Other cities don’t have integ­rated tick­et­ing in the same way, and might even have rival bus compan­ies in the same town.

For inter-city travel on the trains, it’s dramat­ic­ally cheap­er to book ahead of time on the website. There are also one year discount cards avail­able for under 25s, over 65s, couples, famil­ies and for certain regions that cost about £30 and give a 33% discount. If you use them more than once long distance they can pay for them­selves.

Germany– The tick­et vend­ing machine marks the time and date on your tick­et for you. There are no gates at the station, but a lot of plain clothes tick­et inspect­ors who can hand out hefty fines. Inter­city trains have sever­al differ­ent categor­ies of speed and luxury, and the prices can vary dramat­ic­ally depend­ing on what train type you take.

Paris– You can get a contac­less Navigo card for weekly passes, paper singles, or carnet books of single tick­ets, usable on the metro and buses. Paris (with­in the périphérique at least) is compact and walk­able, so I usually just get a carnet of 5 tick­ets or so to use as backup. The metro stations are all really close to each other.

Morocco– Trains have a stand­ard tick­et arrange­ment, and buses take cash on board. There are also the grand taxis, which are minibuses which follow set routes and can be hailed like a taxi. You share the ride with 4-6 other passen­gers, and the driver gives you a quote for your fare, which is paid in cash.

Find­ing places to visit


Every city has its obvi­ous places to visit. Some of them actu­ally aren’t all that much fun. Every student I taught at summer camp in the UK was desper­ate to go to the shops on Oxford Street and see Leicester Square, but a lot of people who live in London happily avoid them as much as they can because they’re crowded and stress­ful and have really bad air pollu­tion.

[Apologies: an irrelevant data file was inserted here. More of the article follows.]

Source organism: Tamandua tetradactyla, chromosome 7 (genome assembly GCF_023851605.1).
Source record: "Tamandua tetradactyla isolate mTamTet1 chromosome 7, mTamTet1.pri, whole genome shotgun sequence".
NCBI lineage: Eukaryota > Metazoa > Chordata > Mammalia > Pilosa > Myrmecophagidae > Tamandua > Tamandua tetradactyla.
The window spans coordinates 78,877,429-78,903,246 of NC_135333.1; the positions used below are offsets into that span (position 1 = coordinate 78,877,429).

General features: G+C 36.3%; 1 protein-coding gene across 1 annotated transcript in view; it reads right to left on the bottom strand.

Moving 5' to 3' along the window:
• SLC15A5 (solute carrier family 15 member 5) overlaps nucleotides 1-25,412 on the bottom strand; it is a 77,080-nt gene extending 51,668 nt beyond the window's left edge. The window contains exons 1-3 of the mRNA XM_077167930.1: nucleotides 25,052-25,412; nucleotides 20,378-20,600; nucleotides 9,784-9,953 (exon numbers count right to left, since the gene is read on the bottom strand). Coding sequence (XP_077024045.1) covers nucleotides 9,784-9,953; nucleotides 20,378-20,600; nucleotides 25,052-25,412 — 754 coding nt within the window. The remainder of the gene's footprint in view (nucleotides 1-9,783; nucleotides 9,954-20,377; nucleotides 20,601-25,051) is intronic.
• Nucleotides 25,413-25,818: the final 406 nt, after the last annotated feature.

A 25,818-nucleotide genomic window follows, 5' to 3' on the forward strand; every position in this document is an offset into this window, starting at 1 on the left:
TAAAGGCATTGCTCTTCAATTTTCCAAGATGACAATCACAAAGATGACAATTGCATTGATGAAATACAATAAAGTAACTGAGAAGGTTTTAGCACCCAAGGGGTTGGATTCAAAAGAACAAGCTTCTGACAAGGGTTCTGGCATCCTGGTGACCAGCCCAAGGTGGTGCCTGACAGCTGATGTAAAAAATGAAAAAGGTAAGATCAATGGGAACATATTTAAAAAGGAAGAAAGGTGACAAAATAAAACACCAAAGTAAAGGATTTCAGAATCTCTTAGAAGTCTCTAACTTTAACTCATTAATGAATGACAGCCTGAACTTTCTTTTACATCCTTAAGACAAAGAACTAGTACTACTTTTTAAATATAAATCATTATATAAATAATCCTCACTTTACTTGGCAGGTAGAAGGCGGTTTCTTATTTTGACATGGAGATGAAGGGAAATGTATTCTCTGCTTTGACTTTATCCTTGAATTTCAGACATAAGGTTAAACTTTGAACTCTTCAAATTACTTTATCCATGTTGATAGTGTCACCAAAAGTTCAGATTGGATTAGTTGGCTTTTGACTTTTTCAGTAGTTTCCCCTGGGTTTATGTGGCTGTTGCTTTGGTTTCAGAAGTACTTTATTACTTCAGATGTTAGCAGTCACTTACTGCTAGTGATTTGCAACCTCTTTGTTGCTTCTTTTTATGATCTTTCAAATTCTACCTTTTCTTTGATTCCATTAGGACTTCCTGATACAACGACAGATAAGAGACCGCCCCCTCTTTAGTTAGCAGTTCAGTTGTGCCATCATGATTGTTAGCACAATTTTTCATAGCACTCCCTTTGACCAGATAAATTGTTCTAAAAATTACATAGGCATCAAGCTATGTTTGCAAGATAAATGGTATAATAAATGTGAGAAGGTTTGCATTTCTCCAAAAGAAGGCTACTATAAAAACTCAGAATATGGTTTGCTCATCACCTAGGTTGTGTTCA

In terms of guide books, my choice is Lonely Plan­et, esp as they have the context section at the back telling you about the culture and history of the coun­try. There are plenty of decent travel guides around though.

Here’s some of the other ways I find other things to see:

Atlas Obscura – this is one of my favour­ite sites to browse anyway, hundreds and hundreds of inter­est­ing and unusu­al places around the world

Wall­pa­per guide apps– these are guide­books and phone apps produced by expens­ive life­style magazine Wall­pa­per. The restaur­ant and shop recom­mend­a­tions are often ludicrously expens­ive for me, but they have lots of other recom­mend­a­tions that are free like inter­est­ing build­ings to see or neigh­bour­hoods to wander

Art Fund map (UK only)– shows you museums, galler­ies and artworks large and small near your loca­tion

Happy Cow– helps you find local vegan and veget­ari­an restaur­ants

Local What’s On magazines- if you can under­stand some of the language, you can find out lots of great things from these. Bigger places might even have an English one.

Brush up on the language